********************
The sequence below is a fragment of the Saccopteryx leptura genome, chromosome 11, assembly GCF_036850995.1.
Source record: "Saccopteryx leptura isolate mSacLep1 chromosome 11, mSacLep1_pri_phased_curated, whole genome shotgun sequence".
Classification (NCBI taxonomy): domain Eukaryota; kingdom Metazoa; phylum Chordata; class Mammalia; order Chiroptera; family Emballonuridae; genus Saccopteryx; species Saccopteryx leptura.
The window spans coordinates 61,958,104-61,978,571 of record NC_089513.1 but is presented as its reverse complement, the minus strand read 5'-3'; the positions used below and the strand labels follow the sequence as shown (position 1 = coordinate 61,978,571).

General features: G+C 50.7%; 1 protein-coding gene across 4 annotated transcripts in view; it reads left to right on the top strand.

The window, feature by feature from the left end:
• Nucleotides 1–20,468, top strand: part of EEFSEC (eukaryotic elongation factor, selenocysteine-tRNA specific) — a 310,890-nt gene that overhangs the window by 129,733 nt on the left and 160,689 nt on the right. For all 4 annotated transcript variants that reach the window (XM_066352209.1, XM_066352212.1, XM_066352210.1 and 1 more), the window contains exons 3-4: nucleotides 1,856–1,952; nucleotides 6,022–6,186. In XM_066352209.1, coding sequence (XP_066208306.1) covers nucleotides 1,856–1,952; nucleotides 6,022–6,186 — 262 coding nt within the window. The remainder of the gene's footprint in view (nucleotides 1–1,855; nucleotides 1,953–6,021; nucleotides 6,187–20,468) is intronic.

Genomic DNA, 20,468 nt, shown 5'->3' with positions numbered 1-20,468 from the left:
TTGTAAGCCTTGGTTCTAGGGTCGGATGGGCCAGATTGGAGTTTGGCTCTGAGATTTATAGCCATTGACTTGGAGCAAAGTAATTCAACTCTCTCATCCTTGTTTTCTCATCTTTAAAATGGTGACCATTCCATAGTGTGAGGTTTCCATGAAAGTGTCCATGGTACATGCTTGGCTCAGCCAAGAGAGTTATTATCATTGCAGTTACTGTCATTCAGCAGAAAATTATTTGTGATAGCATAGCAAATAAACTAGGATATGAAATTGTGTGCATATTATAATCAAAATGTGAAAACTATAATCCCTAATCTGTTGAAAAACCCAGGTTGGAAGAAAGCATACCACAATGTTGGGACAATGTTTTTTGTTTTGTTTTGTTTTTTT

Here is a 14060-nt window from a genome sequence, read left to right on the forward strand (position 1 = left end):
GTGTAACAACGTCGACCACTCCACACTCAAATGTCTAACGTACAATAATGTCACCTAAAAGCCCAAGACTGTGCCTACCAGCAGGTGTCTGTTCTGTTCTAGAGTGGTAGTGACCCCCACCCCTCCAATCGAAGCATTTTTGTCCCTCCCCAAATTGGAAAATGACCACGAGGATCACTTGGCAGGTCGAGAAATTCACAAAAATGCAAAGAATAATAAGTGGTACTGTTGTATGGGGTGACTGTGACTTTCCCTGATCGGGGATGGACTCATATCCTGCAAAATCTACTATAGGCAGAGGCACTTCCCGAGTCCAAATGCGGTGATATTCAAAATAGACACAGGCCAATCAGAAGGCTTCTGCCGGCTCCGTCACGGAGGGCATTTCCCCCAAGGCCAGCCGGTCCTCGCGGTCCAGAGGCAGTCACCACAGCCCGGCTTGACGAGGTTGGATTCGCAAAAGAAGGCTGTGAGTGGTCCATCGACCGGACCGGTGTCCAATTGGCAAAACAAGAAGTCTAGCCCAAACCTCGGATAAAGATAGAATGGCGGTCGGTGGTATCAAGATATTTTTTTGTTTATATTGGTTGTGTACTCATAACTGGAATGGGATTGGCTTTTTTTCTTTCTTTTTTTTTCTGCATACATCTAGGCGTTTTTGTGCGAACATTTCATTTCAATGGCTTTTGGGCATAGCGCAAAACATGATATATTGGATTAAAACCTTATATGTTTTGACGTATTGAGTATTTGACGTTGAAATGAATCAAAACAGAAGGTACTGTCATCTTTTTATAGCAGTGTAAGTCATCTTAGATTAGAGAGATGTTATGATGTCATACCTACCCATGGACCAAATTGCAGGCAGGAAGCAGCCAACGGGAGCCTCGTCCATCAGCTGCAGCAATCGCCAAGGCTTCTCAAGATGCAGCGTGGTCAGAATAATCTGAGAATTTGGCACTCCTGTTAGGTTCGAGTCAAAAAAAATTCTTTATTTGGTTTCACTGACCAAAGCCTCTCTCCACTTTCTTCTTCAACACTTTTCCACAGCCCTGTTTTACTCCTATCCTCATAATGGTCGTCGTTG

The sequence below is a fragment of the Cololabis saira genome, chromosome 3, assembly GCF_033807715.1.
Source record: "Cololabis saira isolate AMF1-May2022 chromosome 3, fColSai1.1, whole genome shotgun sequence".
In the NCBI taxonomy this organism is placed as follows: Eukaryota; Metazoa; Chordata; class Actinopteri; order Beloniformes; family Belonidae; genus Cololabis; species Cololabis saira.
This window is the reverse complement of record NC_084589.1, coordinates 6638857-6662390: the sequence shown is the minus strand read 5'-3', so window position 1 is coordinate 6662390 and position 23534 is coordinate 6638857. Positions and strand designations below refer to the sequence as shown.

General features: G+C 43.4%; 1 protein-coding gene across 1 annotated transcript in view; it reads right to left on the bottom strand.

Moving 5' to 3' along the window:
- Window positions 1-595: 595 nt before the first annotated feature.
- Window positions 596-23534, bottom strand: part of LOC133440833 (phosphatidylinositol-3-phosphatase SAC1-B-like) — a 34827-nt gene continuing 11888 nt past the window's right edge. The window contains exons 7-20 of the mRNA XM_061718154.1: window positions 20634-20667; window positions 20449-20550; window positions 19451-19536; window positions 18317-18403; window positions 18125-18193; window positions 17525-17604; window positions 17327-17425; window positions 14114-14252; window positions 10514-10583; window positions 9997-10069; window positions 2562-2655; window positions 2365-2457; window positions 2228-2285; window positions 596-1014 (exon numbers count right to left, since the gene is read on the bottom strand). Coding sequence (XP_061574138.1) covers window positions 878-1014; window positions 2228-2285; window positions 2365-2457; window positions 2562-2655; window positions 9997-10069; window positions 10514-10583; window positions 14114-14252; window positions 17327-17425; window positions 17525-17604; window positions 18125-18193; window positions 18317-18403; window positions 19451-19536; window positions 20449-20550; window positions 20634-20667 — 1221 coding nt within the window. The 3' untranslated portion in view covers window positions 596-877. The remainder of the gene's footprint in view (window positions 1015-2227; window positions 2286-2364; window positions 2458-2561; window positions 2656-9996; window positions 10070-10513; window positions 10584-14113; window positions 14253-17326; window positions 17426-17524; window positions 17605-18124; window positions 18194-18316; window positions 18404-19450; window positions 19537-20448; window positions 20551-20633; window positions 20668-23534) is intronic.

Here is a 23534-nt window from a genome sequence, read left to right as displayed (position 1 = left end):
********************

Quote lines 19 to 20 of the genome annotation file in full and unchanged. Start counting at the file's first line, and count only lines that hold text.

- Window positions 596-23534, bottom strand: part of LOC133440833 (phosphatidylinositol-3-phosphatase SAC1-B-like) — a 34827-nt gene continuing 11888 nt past the window's right edge. The window contains exons 7-20 of the mRNA XM_061718154.1: window positions 20634-20667; window positions 20449-20550; window positions 19451-19536; window positions 18317-18403; window positions 18125-18193; window positions 17525-17604; window positions 17327-17425; window positions 14114-14252; window positions 10514-10583; window positions 9997-10069; window positions 2562-2655; window positions 2365-2457; window positions 2228-2285; window positions 596-1014 (exon numbers count right to left, since the gene is read on the bottom strand). Coding sequence (XP_061574138.1) covers window positions 878-1014; window positions 2228-2285; window positions 2365-2457; window positions 2562-2655; window positions 9997-10069; window positions 10514-10583; window positions 14114-14252; window positions 17327-17425; window positions 17525-17604; window positions 18125-18193; window positions 18317-18403; window positions 19451-19536; window positions 20449-20550; window positions 20634-20667 — 1221 coding nt within the window. The 3' untranslated portion in view covers window positions 596-877. The remainder of the gene's footprint in view (window positions 1015-2227; window positions 2286-2364; window positions 2458-2561; window positions 2656-9996; window positions 10070-10513; window positions 10584-14113; window positions 14253-17326; window positions 17426-17524; window positions 17605-18124; window positions 18194-18316; window positions 18404-19450; window positions 19537-20448; window positions 20551-20633; window positions 20668-23534) is intronic.

Here is a 23534-nt window from a genome sequence, read left to right as displayed (position 1 = left end):